SOUTH LOS ANGELES (KABC) -- It's been two years since the murder of George Floyd sparked protests and awareness of social injustice across the world.
Community Coalition, a nonprofit organization located in South Los Angeles, wants to make sure the focus is still on making change.
"Even though we saw thousands of people across the world protest, we still need to do more to pass policies and programs that actually strengthen the livelihoods of Black and brown people," said Ryan Smith, the chief strategy officer for Community Coalition.
A Pew Research survey found that despite an increase in support for the Black Lives Matter movement in June 2020, support dipped back to 2017 levels a few months later.
In June 2020, 67% of surveyed adults in the U.S. said they strongly or somewhat supported the Black Lives Matter movement.
However, by September of the same year, that number had dropped to 55%, where it stayed in September 2021.
One indicator of interest is through Google searches for "Black Lives Matter."
Search interested in the topic peaked the week right after the murder of Floyd.
It stayed slightly elevated until the end of 2020, then had a small peak during the week of the January 6 Capitol insurrection. Since then, it's leveled off a lot.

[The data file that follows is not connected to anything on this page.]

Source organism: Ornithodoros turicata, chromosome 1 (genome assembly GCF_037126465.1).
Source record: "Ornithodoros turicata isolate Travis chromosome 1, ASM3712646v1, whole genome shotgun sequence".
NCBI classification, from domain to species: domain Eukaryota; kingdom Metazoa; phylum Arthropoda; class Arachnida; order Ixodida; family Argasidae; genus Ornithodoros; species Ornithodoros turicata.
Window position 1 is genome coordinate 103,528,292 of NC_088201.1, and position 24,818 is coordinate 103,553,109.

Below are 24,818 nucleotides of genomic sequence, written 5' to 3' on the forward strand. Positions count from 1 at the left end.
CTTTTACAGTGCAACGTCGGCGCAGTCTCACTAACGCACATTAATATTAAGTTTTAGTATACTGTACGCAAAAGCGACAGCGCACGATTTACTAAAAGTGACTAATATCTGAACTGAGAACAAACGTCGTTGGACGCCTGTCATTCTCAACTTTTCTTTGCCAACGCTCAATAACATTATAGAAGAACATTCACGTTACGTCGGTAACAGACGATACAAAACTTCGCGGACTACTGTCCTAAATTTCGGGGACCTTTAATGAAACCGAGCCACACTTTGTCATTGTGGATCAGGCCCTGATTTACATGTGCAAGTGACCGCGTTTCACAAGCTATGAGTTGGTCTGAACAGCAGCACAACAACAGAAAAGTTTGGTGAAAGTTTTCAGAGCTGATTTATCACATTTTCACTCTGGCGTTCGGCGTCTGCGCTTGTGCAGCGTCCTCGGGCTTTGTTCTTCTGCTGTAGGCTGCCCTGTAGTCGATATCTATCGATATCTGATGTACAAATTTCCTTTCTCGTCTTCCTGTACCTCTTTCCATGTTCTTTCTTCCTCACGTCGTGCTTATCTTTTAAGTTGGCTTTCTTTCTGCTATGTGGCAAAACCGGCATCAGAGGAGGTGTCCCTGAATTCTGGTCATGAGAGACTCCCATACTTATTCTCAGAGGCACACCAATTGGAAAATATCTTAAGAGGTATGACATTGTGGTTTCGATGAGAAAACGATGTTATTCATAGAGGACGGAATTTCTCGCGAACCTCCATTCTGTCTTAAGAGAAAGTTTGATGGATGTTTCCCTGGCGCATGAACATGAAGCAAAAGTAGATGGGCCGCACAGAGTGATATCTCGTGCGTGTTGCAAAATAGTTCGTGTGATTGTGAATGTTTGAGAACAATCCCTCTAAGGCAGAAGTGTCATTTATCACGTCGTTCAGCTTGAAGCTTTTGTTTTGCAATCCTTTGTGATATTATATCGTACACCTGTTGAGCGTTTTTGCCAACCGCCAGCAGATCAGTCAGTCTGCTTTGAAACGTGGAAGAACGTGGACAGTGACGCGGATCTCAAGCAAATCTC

Meanwhile, Community Coalition is hosting a free art exhibit that explores 30 years of civil unrest in South L.A. Organizers hope it can spark the conversation and foster change.
"This exhibit is really about looking at the past, present and future, and looking at what has changed in South L.A.," said Glauz Diego, the director of arts and culture. "Have things gotten better? But not only that, also looking at the future."
The art exhibition was curated to demonstrate struggle for social justice within the community.
Organizers said there's still a lot of work to be done.
"Now, two years after the death of George Floyd, we're continuing to see not just still racist attacks and anti-Black attacks in Black people, but we're also seeing senseless murders of school children," said Ernesto Rocha, the associate director of arts and culture at the Community Coalition.
Smith said change starts with more funding.
"The state has a hundred billion dollars in surplus right now, and although that's amazing, unless it gets to places like South Los Angeles, and East L.A., and the Valley, where we see working class people struggling day to day, then we know we have not made an impact," Smith said.
Smith said he's encouraged to see the increased interest in the movement, but now, he wants to see every day people's lives improved.